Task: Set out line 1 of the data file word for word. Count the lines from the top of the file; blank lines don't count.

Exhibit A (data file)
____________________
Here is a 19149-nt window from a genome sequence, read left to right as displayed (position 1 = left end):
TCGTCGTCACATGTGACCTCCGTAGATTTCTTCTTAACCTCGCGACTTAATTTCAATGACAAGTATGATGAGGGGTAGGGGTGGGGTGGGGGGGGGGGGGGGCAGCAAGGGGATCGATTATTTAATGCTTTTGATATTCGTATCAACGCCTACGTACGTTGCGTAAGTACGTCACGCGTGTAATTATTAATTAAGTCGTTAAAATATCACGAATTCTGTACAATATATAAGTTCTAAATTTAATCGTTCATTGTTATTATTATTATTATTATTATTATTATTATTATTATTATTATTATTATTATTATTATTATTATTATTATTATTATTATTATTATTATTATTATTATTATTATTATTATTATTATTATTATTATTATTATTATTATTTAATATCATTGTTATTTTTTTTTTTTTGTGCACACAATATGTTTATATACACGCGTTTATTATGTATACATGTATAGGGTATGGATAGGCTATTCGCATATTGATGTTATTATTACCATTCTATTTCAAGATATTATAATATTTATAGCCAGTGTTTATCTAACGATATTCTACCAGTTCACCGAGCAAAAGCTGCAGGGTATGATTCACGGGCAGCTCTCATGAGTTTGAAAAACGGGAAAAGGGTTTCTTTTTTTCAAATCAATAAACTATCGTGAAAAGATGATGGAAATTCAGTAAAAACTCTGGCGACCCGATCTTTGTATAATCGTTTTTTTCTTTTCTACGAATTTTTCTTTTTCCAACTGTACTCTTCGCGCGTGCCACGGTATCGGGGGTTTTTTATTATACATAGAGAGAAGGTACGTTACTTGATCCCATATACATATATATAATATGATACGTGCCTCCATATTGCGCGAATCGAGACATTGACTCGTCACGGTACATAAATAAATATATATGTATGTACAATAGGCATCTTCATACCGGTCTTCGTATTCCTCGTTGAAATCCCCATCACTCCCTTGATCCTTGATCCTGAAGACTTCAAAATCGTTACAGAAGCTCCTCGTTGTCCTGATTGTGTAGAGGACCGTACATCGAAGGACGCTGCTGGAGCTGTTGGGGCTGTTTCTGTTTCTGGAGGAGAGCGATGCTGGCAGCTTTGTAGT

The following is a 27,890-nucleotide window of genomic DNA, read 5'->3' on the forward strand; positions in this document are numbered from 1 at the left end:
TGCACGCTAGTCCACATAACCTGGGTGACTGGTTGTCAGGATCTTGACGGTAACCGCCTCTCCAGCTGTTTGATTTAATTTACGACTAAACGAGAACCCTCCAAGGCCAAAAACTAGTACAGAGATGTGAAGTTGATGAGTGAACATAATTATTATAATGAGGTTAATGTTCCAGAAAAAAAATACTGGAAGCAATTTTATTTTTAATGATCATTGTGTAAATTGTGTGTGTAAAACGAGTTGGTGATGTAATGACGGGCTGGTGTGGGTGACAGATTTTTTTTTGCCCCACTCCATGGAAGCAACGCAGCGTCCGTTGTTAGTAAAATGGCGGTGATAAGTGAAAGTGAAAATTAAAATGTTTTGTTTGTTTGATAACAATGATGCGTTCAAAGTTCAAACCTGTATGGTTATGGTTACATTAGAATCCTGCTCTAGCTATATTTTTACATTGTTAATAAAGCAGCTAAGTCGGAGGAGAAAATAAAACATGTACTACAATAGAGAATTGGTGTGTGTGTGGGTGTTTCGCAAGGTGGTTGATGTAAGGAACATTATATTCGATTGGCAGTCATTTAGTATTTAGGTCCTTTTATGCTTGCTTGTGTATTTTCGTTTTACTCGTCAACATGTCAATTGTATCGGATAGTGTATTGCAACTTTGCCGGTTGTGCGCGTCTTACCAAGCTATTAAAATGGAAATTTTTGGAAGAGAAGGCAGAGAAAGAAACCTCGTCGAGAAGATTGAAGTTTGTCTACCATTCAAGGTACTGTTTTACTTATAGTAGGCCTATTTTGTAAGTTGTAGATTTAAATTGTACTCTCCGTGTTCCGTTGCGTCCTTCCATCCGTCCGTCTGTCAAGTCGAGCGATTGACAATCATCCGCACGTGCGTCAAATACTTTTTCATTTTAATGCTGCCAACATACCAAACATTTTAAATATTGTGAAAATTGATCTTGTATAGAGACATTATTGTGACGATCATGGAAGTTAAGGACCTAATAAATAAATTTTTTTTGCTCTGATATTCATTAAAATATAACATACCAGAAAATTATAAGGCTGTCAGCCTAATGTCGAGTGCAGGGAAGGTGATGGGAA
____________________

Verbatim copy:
Here is a 19149-nt window from a genome sequence, read left to right as displayed (position 1 = left end):